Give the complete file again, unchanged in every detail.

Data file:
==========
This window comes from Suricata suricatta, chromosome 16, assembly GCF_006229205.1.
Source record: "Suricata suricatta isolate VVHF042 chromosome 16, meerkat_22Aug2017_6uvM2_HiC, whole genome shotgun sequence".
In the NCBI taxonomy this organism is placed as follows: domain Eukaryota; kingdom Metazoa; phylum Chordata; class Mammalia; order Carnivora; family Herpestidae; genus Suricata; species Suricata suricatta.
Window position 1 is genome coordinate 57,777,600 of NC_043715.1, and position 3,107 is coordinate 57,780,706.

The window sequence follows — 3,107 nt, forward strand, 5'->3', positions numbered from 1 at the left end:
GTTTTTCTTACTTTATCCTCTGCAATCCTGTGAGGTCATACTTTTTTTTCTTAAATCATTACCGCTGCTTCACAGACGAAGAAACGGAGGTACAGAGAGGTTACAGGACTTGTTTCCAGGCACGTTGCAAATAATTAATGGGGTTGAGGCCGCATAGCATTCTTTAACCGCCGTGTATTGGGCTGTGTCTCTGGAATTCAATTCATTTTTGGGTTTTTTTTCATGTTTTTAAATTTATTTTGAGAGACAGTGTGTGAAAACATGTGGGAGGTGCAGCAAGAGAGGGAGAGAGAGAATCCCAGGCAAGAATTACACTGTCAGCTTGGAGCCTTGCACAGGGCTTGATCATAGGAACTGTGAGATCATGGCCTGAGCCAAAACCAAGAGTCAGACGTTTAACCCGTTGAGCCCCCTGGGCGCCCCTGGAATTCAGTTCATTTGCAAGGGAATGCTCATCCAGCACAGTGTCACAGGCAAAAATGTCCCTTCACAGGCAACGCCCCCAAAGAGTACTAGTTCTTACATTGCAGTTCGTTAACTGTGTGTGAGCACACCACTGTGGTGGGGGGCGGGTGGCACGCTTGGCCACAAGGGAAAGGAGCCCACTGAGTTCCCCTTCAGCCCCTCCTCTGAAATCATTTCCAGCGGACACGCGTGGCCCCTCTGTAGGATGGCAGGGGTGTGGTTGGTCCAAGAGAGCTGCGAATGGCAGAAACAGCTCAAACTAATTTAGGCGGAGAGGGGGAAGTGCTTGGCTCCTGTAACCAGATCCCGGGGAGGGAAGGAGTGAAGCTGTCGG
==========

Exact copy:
This window comes from Suricata suricatta, chromosome 16, assembly GCF_006229205.1.
Source record: "Suricata suricatta isolate VVHF042 chromosome 16, meerkat_22Aug2017_6uvM2_HiC, whole genome shotgun sequence".
In the NCBI taxonomy this organism is placed as follows: domain Eukaryota; kingdom Metazoa; phylum Chordata; class Mammalia; order Carnivora; family Herpestidae; genus Suricata; species Suricata suricatta.
Window position 1 is genome coordinate 57,777,600 of NC_043715.1, and position 3,107 is coordinate 57,780,706.

The window sequence follows — 3,107 nt, forward strand, 5'->3', positions numbered from 1 at the left end:
GTTTTTCTTACTTTATCCTCTGCAATCCTGTGAGGTCATACTTTTTTTTCTTAAATCATTACCGCTGCTTCACAGACGAAGAAACGGAGGTACAGAGAGGTTACAGGACTTGTTTCCAGGCACGTTGCAAATAATTAATGGGGTTGAGGCCGCATAGCATTCTTTAACCGCCGTGTATTGGGCTGTGTCTCTGGAATTCAATTCATTTTTGGGTTTTTTTTCATGTTTTTAAATTTATTTTGAGAGACAGTGTGTGAAAACATGTGGGAGGTGCAGCAAGAGAGGGAGAGAGAGAATCCCAGGCAAGAATTACACTGTCAGCTTGGAGCCTTGCACAGGGCTTGATCATAGGAACTGTGAGATCATGGCCTGAGCCAAAACCAAGAGTCAGACGTTTAACCCGTTGAGCCCCCTGGGCGCCCCTGGAATTCAGTTCATTTGCAAGGGAATGCTCATCCAGCACAGTGTCACAGGCAAAAATGTCCCTTCACAGGCAACGCCCCCAAAGAGTACTAGTTCTTACATTGCAGTTCGTTAACTGTGTGTGAGCACACCACTGTGGTGGGGGGCGGGTGGCACGCTTGGCCACAAGGGAAAGGAGCCCACTGAGTTCCCCTTCAGCCCCTCCTCTGAAATCATTTCCAGCGGACACGCGTGGCCCCTCTGTAGGATGGCAGGGGTGTGGTTGGTCCAAGAGAGCTGCGAATGGCAGAAACAGCTCAAACTAATTTAGGCGGAGAGGGGGAAGTGCTTGGCTCCTGTAACCAGATCCCGGGGAGGGAAGGAGTGAAGCTGTCGG